United Nations Security Council Resolution 1801

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UN Security Council
Resolution 1801
Date 20 February 2008
Meeting no. 5,842
Code S/RES/1801 ([ Document])
Subject The situation in Somalia
Voting summary
15 voted for
None voted against
None abstained
Result Adopted
Security Council composition
Permanent members
Non-permanent members

United Nations Security Council Resolution 1801 was unanimously adopted on 20 February 2008.


The Security Council this afternoon extended its authorization of the African Union Mission in Somalia (AMISOM) for a further period of six months, until 20 August.

Unanimously adopting resolution 1801 (2008) and acting under Chapter VII of the United Nations Charter, the Council authorized AMISOM to take all necessary measures, as appropriate, to carry out its mandate, as set out in resolution 1772 (2007) (see Press Release SC/9101), underlining that the Mission could take all necessary measures to provide security for key infrastructure and to contribute to the creation of the necessary security conditions for the provision of humanitarian assistance.

By the text, the Council reaffirmed its intention to take measures against those who sought to prevent or block a peaceful political process, or those who threatened the Transitional Federal Institutions or AMISOM by force, or took action that would undermine stability in Somalia or the region.

The Council also affirmed its intention to meet promptly following the Secretary-General’s report, expected for 10 March, which would offer specific options and recommendations to strengthen the ability of the United Nations Political Office in Somalia (UNPOS), to support further the full deployment of AMISOM, and to prepare for the possible deployment of a United Nations peacekeeping force to succeed AMISOM.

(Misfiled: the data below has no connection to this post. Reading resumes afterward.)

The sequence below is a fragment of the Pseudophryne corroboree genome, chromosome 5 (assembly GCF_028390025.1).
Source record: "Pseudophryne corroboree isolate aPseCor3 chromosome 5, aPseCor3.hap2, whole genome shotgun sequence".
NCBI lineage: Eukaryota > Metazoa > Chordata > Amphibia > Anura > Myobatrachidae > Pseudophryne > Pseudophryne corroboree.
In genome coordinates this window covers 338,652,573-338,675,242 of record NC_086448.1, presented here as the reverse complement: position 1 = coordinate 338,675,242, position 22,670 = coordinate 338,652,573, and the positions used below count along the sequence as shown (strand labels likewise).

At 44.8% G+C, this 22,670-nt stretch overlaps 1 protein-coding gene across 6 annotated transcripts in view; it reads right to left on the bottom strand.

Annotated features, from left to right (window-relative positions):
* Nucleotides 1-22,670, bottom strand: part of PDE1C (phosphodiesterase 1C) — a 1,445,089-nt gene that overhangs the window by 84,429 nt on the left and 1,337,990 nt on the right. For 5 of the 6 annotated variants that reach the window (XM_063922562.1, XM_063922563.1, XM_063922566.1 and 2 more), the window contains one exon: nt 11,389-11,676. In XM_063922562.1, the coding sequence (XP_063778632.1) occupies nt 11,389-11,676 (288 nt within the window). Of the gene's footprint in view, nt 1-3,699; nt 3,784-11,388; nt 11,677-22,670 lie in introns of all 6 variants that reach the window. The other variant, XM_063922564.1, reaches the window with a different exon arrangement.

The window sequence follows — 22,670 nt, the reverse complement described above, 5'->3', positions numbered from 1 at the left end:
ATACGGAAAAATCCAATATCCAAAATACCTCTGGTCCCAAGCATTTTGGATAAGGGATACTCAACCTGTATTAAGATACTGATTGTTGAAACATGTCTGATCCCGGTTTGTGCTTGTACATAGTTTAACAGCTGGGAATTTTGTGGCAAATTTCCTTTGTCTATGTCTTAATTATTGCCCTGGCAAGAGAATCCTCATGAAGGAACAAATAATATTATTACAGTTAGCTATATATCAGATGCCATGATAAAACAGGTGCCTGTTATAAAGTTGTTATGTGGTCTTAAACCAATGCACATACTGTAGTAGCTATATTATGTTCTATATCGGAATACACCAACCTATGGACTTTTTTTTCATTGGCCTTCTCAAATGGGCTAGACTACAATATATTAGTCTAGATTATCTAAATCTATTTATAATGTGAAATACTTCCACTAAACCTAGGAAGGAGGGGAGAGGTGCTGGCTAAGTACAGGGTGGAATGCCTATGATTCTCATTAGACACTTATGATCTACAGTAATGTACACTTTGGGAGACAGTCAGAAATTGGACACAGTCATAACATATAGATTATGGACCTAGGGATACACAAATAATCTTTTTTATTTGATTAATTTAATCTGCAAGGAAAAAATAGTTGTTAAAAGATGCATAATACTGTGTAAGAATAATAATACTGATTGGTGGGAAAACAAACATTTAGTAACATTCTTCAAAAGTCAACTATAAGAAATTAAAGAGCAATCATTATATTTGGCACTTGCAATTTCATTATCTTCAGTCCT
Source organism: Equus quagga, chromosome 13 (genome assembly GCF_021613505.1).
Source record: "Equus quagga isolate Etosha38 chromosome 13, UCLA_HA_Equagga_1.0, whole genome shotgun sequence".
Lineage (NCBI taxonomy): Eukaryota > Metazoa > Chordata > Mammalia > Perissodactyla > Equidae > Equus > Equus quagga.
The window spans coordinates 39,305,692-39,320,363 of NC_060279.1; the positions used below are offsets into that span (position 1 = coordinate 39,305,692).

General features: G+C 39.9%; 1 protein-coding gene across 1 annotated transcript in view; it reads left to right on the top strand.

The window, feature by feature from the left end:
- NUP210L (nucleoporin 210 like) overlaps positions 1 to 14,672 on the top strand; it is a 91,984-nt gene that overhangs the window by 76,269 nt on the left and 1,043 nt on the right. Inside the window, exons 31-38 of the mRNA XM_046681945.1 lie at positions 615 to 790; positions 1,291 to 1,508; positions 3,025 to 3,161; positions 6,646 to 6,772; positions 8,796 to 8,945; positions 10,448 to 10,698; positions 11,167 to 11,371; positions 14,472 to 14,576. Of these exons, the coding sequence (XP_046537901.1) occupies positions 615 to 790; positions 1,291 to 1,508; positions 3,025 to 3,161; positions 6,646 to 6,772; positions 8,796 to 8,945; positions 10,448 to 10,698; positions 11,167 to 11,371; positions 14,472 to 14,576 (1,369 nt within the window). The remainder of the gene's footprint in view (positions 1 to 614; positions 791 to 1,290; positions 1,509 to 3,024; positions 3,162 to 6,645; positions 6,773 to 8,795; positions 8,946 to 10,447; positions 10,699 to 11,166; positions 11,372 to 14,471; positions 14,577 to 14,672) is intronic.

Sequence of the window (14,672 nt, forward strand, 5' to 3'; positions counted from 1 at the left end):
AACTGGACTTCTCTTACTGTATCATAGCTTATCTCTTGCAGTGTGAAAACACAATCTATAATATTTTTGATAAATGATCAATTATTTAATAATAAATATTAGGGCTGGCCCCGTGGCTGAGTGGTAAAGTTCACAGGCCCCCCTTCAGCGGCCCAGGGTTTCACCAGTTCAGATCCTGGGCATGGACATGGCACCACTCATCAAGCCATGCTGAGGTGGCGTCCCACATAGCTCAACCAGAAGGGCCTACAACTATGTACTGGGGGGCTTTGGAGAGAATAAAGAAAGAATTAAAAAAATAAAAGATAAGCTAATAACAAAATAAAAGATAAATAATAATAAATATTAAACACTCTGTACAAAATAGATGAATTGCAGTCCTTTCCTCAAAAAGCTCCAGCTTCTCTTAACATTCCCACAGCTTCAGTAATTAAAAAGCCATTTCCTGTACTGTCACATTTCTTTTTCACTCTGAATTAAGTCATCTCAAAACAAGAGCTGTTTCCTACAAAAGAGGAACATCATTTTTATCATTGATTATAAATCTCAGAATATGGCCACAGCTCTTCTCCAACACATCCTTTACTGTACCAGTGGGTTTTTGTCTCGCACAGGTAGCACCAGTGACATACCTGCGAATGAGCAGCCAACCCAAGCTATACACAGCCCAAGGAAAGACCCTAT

Emphasizing the continued contribution made to Somalia’s peace and security by the arms embargo imposed by resolution 733 (1992) and subsequent amendments, the Council demanded that all Member States comply fully with it. It encouraged Member States whose naval vessels and military aircraft operate in international waters and airspace adjacent to Somalia’s coast to be vigilant to piracy and to take appropriate action to protect merchant shipping, especially concerning the transportation of humanitarian aid. It welcomed the contribution made by France to protect World Food Programme (WFP) naval convoys and the support now provided by Denmark.

After the vote, South Africa’s representative said his delegation had voted in favour, even though it would have preferred that the Council had deferred taking a decision until the requested report of the Secretary-General had been received. A compromise had been accepted, by which the Council would consider the matter immediately after receipt of the report. The Secretary-General’s report would provide the Council with alternative approaches to the issue of Somalia. The Council had to demonstrate that its mandate to maintain international peace and security applied to Somalia, as well.

He said AMISOM had been doing a great job, despite its capacity challenges. Lack of capacity, however, was not the only problem AMISOM confronted. Another problem was that AMISOM had been deployed as a stop-gap mission until the United Nations could take over. The international community must provide AMISOM not only with the necessary resources, it also had the obligation to support the political process necessary for bringing peace and stability to the country.[1]

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